A series of policies promoted by the Trump Administration have also had serious impacts on women’s reproductive rights domestically, as well. Two rules released in October 2017 severely undermined the Affordable Care Act’s birth control benefit by allowing virtually any boss to deny coverage to their employees based on a religious or moral objection. The first rule created an exemption based on religious beliefs and the second created an exemption based on moral beliefs. In tandem, the Department of Justice issued guidance to federal agencies encouraging a dangerously broad interpretation of religious freedom laws that threaten to open the door to discrimination against LGBT people, women, and religious minorities (Sessions, 2017). This creates immense loopholes for employers to deny women birth control coverage, a benefit that is otherwise guaranteed by law. The rules undermine the Affordable Care Act’s guarantee of coverage for birth control without a copay. The birth control benefit had allowed women to choose any Food and Drug Administration-approved birth control method free of cost. Since taking effect in 2012, it is estimated that women saved more than $1 billion on birth control pills alone from the ACA in 2013. This has given women more power to make decisions about their lives, their families, and their futures.

What would Mill think of these proceedings? First let us dissect the issue at hand. The debate over women’s control over their reproductive choices is made up of two parts. The first being women’s rights to equal treatment. The second being government’s involvement in the choices of its citizens. Mill wrote extensively on the subject of women’s equality. He lived during a time when women were subordinate to men by law and custom. They were expected to marry, rear children, and devote themselves to their families. In most cases they could not pursue a formal education, own property or amass wealth, vote, serve on juries, practice a profession, or seek a divorce, even from an abusive husband. Mill’s thinking on women’s rights was influenced by his wife, Harriet Taylor Mill (Buchholz, 1990). In 1869 Mill published his famous essay “The Subjection of Women“, in favor of equality of the sexes. Mill’s arguments for women’s equality mirrors his Utilitarian roots. The subservience of women, he argues, is not only “wrong in itself” but “one of the chief hindrances to human improvement” (Mill, 1869). By refuting women the same chances as men, he says, society not only impedes the development of roughly half the population but denies itself the benefit of their talents (Mill, 1869). Mill argued that there is no reason except historical habit, for women to be treated as less than in society. The fact that “men are typically superior to women in physical strength leads to the presumption that men are superior to women in all areas, despite the fact that there is no proof to support the claim (Mill, 1869).”

While his arguments were targeted at winning equal voting rights for women, his words can be applied to a wider range of topics in which women are not treated equal to men. Including women’s reproductive rights. Mill argues that the progress of society requires that all people, men and women, not be imprisoned in the “fixed social position” in which they are born but instead be given opportunities to develop their talents and to pursue their desires as long as they pose no threat to the rights of others (Mill, 1869). Ultimately, society loses if women are forced to birth and raise babies that they do not want because the resources to prevent or terminate a pregnancy are banned by the state. When women are able to plan their pregnancies, they live longer, they have smaller families, and they’re better able to participate in the workforce. In fact, women who have access to contraception typically make 40% more than those without access — and that economic success is good for the whole society (Schultz, 2009). The consequences of banning certain choices available to women is that they taken out of the workforce and with them goes production, service or management resources. , are burdened with the economic weight of raising a child.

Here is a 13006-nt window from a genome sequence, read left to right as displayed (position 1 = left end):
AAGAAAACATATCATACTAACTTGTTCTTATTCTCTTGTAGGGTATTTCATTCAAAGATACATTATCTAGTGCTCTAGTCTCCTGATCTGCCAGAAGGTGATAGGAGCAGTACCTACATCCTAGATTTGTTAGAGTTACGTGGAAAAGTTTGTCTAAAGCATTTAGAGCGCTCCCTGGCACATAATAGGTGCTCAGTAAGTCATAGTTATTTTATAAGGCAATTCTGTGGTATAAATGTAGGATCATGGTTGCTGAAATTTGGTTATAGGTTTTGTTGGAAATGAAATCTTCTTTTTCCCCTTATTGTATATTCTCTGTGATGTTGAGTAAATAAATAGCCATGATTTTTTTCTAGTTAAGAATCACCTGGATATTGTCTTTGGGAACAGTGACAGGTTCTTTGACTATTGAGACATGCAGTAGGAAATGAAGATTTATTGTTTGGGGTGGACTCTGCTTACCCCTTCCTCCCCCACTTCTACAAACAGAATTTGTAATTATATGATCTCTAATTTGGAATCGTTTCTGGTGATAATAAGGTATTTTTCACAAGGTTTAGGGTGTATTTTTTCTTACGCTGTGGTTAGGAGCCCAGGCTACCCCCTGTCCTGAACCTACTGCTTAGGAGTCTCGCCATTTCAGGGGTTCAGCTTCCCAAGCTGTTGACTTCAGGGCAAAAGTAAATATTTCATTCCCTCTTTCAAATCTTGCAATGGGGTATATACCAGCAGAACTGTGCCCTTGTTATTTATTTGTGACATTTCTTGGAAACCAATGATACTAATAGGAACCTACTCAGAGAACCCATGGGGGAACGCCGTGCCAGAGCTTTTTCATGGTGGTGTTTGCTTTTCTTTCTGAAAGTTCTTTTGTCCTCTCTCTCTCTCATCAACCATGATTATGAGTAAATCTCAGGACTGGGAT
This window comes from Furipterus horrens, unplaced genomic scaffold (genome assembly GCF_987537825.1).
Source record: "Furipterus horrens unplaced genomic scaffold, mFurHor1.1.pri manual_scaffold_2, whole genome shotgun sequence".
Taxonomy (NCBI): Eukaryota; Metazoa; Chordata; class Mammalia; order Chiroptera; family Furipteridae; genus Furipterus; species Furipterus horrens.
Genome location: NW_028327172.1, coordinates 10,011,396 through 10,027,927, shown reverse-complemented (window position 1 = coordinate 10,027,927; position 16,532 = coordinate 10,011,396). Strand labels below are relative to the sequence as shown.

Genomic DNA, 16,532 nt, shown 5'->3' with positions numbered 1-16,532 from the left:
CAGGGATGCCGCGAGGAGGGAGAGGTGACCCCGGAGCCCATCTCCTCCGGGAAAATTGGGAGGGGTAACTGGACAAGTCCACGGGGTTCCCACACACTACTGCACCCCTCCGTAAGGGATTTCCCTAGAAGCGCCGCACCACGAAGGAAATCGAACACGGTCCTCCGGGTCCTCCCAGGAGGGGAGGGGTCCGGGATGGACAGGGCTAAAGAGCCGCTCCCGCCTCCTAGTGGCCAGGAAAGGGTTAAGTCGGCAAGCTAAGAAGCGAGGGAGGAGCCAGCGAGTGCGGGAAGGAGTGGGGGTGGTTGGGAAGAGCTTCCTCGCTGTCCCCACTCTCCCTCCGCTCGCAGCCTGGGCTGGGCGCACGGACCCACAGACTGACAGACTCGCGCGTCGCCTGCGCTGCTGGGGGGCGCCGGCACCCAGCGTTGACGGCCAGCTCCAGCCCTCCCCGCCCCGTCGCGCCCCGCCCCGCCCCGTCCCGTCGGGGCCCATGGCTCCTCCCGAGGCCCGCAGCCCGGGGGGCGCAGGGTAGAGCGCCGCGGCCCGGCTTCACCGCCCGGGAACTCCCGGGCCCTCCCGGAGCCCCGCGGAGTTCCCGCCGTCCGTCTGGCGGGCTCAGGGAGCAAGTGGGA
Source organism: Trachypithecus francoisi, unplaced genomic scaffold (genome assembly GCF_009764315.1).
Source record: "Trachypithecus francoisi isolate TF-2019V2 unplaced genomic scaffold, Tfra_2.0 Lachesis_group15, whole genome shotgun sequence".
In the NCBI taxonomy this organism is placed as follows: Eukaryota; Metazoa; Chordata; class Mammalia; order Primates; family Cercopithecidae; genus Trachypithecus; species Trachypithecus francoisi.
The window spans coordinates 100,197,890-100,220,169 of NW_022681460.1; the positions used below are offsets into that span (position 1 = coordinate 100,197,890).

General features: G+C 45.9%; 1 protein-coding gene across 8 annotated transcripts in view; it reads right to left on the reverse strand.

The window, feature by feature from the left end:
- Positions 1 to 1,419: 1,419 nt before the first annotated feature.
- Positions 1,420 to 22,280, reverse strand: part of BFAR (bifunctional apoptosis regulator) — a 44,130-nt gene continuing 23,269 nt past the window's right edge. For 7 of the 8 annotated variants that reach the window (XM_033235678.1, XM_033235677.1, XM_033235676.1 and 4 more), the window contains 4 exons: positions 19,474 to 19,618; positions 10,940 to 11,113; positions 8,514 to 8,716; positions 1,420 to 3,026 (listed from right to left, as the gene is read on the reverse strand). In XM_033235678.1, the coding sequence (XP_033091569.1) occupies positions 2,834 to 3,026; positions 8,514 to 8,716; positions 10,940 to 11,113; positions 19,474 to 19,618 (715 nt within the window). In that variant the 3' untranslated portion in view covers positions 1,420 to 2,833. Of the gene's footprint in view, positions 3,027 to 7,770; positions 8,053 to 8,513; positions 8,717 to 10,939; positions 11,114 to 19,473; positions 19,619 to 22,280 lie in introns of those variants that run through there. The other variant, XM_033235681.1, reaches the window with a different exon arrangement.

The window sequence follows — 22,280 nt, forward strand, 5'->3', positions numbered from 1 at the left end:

To counter doubts related to the capability of women to match the achievements of men, Mill advocate that the only way to measure the potential of women is to free them from domestic bondage, give them the same opportunities as men, and observe the results (Mill, 1869). Can women be free if they are denied the right to make independent choices based on resources made available to them about their bodies and their futures? Obamacare lifted an enormous financial burden that women alone had to bear. Before the ACA, 85 percent of health insurance plans at large companies offered contraceptive coverage, but most required at least a co-payment (Laurie Sobel, 2016). Individual women paid about $250 a year.

While access to contraception is clearly about women’s health, it also profoundly affects the economy. The easier it is for women to obtain birth control, the more able they are to gain education and employment. That has been enormously important for the economy. The opposite, however, can be just as true. Mr. Trump has promised economic growth at rates we haven’t seen in decades. His actions on contraception are at odds with that.

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History of Economic Thought. (2019, March 12). GradesFixer. Retrieved May 27, 2022, from https://gradesfixer.com/free-essay-examples/history-of-economic-thought/
“History of Economic Thought.” GradesFixer, 12 Mar. 2019, gradesfixer.com/free-essay-examples/history-of-economic-thought/
History of Economic Thought. [online]. Available at: <https://gradesfixer.com/free-essay-examples/history-of-economic-thought/> [Accessed 27 May 2022].
History of Economic Thought [Internet]. GradesFixer. 2019 Mar 12 [cited 2022 May 27]. Available from: https://gradesfixer.com/free-essay-examples/history-of-economic-thought/